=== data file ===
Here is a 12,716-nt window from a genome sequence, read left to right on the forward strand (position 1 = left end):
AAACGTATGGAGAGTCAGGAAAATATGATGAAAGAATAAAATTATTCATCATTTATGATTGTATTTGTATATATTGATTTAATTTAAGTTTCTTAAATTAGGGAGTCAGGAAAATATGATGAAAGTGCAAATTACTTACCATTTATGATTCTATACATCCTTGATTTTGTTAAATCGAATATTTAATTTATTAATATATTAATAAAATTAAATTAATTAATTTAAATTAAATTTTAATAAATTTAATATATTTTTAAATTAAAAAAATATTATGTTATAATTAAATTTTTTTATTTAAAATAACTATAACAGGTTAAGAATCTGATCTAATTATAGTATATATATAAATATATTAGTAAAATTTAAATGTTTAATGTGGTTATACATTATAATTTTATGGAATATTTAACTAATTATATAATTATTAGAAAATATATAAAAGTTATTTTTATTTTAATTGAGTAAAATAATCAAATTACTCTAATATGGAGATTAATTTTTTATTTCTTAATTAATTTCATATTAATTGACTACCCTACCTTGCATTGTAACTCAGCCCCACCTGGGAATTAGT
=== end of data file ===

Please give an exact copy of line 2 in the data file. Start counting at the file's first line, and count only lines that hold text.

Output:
AAACGTATGGAGAGTCAGGAAAATATGATGAAAGAATAAAATTATTCATCATTTATGATTGTATTTGTATATATTGATTTAATTTAAGTTTCTTAAATTAGGGAGTCAGGAAAATATGATGAAAGTGCAAATTACTTACCATTTATGATTCTATACATCCTTGATTTTGTTAAATCGAATATTTAATTTATTAATATATTAATAAAATTAAATTAATTAATTTAAATTAAATTTTAATAAATTTAATATATTTTTAAATTAAAAAAATATTATGTTATAATTAAATTTTTTTATTTAAAATAACTATAACAGGTTAAGAATCTGATCTAATTATAGTATATATATAAATATATTAGTAAAATTTAAATGTTTAATGTGGTTATACATTATAATTTTATGGAATATTTAACTAATTATATAATTATTAGAAAATATATAAAAGTTATTTTTATTTTAATTGAGTAAAATAATCAAATTACTCTAATATGGAGATTAATTTTTTATTTCTTAATTAATTTCATATTAATTGACTACCCTACCTTGCATTGTAACTCAGCCCCACCTGGGAATTAGT